Physician Harriet Foster (left) administers a COVID-19 vaccine to Khady Gueye at a church in Richmond.
Richmond Times Dispatch
Workplace bullies are real and dangerous.
Virginia is moving toward loosening its first-in-the-nation COVID-19 workplace safety rules, which were designed to prevent the spread of the virus but also were criticized by many businesses as too unwieldy.
Virginia’s rules requiring employers to take steps to prevent the spread of COVID-19 in the workplace technically still remain in place, though many businesses continue to urge a full repeal.
Employers are understandably still confused about the ever-changing COVID-related employment rules and obligations.
What is harassment?
The Equal Employment Opportunity Commission updated its COVID-19 technical assistance guidance in late May to provide clarity for employers on mandatory vaccinations, reasonable accommodations, requiring proof of vaccinations, and whether incentives to employees and/or family members to receive the COVID-19 vaccine are legal.
While it seems inconceivable that organizations still employ people who engage in sexual harassment, the Equal Employment Opportunity Commission settled lawsuits that expose the grim reality that many businesses haven’t gotten the memo that sexual harassment must be prevented and not tolerated in the workplace.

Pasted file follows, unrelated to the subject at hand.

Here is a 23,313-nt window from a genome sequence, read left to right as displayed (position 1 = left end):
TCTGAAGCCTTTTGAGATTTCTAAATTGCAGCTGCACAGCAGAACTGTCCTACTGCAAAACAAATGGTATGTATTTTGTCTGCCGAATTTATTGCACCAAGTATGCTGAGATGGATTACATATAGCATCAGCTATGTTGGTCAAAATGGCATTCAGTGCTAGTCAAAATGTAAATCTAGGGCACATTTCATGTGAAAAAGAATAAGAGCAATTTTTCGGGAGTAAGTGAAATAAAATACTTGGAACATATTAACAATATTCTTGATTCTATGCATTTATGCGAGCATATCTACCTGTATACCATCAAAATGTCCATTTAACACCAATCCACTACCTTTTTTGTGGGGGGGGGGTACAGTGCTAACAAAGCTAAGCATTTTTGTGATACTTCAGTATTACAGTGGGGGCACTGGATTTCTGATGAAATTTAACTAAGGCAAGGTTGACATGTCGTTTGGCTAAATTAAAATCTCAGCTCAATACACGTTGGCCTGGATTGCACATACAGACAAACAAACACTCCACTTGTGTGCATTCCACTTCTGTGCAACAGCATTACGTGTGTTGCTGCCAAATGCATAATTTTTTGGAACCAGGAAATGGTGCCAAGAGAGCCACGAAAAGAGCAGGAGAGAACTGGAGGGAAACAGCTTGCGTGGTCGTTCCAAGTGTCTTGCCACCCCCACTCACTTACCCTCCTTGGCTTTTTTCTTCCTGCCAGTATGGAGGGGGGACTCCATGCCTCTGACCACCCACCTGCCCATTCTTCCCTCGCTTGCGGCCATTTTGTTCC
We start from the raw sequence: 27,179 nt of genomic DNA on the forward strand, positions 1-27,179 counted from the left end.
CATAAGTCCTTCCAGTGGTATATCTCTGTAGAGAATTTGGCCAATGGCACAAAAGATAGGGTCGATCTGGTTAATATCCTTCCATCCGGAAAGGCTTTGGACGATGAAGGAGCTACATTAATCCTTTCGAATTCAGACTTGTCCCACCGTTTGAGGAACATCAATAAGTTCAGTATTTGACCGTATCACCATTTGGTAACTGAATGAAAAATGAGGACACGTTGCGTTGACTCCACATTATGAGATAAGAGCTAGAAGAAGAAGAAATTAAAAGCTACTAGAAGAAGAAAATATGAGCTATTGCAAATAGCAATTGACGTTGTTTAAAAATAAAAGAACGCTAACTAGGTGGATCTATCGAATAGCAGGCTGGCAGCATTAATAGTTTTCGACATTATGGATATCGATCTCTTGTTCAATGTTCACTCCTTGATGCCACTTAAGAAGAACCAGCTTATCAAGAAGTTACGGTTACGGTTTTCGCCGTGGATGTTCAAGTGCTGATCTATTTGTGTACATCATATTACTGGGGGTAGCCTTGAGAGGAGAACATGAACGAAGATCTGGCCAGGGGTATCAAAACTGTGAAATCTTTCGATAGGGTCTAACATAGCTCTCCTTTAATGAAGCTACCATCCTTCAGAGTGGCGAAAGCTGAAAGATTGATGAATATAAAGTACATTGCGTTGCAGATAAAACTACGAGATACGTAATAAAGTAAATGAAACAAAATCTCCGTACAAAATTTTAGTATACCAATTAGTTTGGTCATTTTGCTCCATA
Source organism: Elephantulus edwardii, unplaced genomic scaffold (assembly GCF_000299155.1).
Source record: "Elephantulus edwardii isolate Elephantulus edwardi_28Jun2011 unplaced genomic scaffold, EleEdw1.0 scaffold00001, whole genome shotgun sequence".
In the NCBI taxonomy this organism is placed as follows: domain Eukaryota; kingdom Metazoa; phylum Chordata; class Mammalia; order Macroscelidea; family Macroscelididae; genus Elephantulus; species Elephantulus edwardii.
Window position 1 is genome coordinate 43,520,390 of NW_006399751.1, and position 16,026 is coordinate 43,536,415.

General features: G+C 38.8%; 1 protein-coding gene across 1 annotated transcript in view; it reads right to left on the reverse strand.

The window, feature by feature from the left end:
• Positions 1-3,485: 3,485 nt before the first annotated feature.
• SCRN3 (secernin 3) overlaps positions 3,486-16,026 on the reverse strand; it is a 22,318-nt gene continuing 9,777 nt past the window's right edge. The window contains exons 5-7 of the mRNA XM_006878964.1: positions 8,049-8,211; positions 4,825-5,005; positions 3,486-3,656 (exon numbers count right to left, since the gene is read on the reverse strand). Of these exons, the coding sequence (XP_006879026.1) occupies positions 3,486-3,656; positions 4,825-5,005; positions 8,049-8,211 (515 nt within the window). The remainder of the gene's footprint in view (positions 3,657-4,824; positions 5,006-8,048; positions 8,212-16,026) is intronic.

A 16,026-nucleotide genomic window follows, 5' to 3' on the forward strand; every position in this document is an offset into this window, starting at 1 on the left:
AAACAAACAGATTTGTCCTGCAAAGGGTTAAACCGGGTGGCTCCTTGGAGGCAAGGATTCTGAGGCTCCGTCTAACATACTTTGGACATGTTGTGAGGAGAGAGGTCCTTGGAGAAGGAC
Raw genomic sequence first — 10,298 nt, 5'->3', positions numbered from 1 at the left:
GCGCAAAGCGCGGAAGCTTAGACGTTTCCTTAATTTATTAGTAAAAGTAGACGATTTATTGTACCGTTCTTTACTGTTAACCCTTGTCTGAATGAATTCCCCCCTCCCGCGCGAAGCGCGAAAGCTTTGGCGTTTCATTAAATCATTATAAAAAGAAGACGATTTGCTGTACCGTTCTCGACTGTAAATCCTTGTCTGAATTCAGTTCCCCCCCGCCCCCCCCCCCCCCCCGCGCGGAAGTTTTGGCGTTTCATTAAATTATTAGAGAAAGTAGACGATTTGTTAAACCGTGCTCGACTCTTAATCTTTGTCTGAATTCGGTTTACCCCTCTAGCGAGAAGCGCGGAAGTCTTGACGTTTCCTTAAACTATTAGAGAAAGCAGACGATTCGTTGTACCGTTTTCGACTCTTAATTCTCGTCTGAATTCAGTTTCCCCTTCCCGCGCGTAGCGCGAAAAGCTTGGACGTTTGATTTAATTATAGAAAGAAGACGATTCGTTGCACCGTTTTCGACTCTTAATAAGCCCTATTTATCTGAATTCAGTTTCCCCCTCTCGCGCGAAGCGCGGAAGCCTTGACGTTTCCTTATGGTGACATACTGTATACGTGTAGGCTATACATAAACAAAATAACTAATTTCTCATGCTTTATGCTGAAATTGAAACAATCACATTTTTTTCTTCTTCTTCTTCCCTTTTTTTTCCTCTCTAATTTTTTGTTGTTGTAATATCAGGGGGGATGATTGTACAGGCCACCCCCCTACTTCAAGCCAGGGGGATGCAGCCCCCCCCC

This year has taught us a lot about the workplace:
As a Supreme Court justice, Amy Coney Barrett will be called upon to decide cases in a variety of criminal and civil cases, including those impacting the workplace.
This pandemic has challenged mangers to readjust, be resilient and find new ways to create a meaningful experience for employees.
Sexual, racial or other misconduct, if done virtually, is still harassment.
As Election Day approaches, Virginia employers will need to communicate any company policies surrounding time off to vote, and other expectations.
Walmart has agreed to pay $20 million to settle a companywide hiring lawsuit filed against the retail giant by the Equal Employment Opportunity Commission alleging sex discrimination.
The U.S. Equal Employment Opportunity Commission issued technical assistance earlier this month regarding the use of codeine, oxycodone and other opioids by employees and how they could stay employed.